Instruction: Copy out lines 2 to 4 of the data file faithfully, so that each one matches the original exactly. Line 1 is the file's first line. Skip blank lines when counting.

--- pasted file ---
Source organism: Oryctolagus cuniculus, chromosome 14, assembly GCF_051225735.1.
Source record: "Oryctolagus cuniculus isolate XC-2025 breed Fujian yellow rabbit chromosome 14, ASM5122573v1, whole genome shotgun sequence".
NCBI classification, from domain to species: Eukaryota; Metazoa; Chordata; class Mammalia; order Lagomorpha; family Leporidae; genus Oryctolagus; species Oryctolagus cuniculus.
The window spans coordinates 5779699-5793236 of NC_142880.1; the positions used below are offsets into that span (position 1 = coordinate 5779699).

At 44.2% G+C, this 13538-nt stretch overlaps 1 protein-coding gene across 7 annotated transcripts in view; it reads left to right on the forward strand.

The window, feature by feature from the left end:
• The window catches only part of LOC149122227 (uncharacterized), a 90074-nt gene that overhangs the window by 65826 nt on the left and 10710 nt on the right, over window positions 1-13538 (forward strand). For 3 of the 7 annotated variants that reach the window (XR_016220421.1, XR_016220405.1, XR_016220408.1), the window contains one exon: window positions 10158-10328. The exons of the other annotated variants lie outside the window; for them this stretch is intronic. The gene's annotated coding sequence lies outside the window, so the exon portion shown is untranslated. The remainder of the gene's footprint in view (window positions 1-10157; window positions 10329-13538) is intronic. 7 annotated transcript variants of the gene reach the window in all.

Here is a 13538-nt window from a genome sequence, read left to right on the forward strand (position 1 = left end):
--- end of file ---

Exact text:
Source record: "Oryctolagus cuniculus isolate XC-2025 breed Fujian yellow rabbit chromosome 14, ASM5122573v1, whole genome shotgun sequence".
NCBI classification, from domain to species: Eukaryota; Metazoa; Chordata; class Mammalia; order Lagomorpha; family Leporidae; genus Oryctolagus; species Oryctolagus cuniculus.
The window spans coordinates 5779699-5793236 of NC_142880.1; the positions used below are offsets into that span (position 1 = coordinate 5779699).